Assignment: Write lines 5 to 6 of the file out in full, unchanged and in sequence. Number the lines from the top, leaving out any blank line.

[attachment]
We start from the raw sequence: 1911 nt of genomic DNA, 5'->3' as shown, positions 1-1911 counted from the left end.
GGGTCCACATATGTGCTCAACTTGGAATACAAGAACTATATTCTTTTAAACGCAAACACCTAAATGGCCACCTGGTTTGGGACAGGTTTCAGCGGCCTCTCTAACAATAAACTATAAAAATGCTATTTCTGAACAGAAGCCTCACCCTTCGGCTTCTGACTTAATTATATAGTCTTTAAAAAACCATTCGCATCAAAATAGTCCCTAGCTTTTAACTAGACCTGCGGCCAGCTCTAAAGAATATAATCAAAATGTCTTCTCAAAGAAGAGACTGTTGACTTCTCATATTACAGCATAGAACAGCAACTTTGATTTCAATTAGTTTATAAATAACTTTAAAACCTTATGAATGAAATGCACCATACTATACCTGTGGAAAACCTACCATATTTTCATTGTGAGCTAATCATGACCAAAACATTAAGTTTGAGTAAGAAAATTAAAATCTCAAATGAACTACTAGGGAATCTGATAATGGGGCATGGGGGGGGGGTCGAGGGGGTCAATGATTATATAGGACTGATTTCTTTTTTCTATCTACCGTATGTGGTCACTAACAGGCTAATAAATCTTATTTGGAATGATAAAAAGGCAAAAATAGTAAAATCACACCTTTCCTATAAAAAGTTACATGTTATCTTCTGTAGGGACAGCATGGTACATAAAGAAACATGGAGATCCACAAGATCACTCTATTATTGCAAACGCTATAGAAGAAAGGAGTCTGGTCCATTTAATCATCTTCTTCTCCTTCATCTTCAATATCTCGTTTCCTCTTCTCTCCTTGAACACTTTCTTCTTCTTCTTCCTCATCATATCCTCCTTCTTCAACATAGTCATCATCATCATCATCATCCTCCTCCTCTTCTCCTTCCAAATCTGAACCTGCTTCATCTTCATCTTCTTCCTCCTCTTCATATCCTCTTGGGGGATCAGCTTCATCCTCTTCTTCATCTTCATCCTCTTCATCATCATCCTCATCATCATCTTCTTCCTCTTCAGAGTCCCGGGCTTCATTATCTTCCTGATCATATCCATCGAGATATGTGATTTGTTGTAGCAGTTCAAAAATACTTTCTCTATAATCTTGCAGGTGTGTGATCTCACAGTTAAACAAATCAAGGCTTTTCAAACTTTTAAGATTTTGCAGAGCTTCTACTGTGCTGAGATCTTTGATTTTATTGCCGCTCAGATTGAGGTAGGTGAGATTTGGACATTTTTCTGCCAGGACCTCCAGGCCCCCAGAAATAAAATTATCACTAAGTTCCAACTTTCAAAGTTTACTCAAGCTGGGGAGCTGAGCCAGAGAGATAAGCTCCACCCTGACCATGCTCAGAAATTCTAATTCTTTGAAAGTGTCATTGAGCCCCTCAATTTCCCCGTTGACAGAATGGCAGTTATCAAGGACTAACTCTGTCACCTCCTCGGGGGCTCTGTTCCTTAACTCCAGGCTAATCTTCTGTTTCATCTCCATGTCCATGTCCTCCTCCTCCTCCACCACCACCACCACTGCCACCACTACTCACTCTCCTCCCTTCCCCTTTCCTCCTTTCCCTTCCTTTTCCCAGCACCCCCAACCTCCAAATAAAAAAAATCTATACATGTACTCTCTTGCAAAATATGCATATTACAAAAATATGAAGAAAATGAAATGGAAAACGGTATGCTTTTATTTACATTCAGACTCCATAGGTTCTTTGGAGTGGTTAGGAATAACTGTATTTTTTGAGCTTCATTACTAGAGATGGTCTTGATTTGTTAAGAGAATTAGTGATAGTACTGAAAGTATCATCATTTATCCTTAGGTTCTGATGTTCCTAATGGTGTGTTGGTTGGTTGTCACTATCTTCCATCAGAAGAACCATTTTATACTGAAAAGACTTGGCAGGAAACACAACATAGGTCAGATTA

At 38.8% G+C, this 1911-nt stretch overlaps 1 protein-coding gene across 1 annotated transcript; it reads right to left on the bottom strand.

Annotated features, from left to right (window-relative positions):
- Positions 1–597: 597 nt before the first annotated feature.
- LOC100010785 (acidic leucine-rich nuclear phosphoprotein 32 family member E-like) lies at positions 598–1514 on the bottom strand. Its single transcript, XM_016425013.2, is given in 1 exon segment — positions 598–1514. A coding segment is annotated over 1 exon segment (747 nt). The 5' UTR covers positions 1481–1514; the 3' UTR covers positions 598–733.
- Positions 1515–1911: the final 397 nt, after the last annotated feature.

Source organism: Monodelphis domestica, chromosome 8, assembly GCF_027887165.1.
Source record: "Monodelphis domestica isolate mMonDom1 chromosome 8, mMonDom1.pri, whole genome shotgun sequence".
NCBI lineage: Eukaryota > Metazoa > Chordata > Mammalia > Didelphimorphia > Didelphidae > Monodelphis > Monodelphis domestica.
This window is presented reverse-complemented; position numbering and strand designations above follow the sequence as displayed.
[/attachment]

- Positions 1–597: 597 nt before the first annotated feature.
- LOC100010785 (acidic leucine-rich nuclear phosphoprotein 32 family member E-like) lies at positions 598–1514 on the bottom strand. Its single transcript, XM_016425013.2, is given in 1 exon segment — positions 598–1514. A coding segment is annotated over 1 exon segment (747 nt). The 5' UTR covers positions 1481–1514; the 3' UTR covers positions 598–733.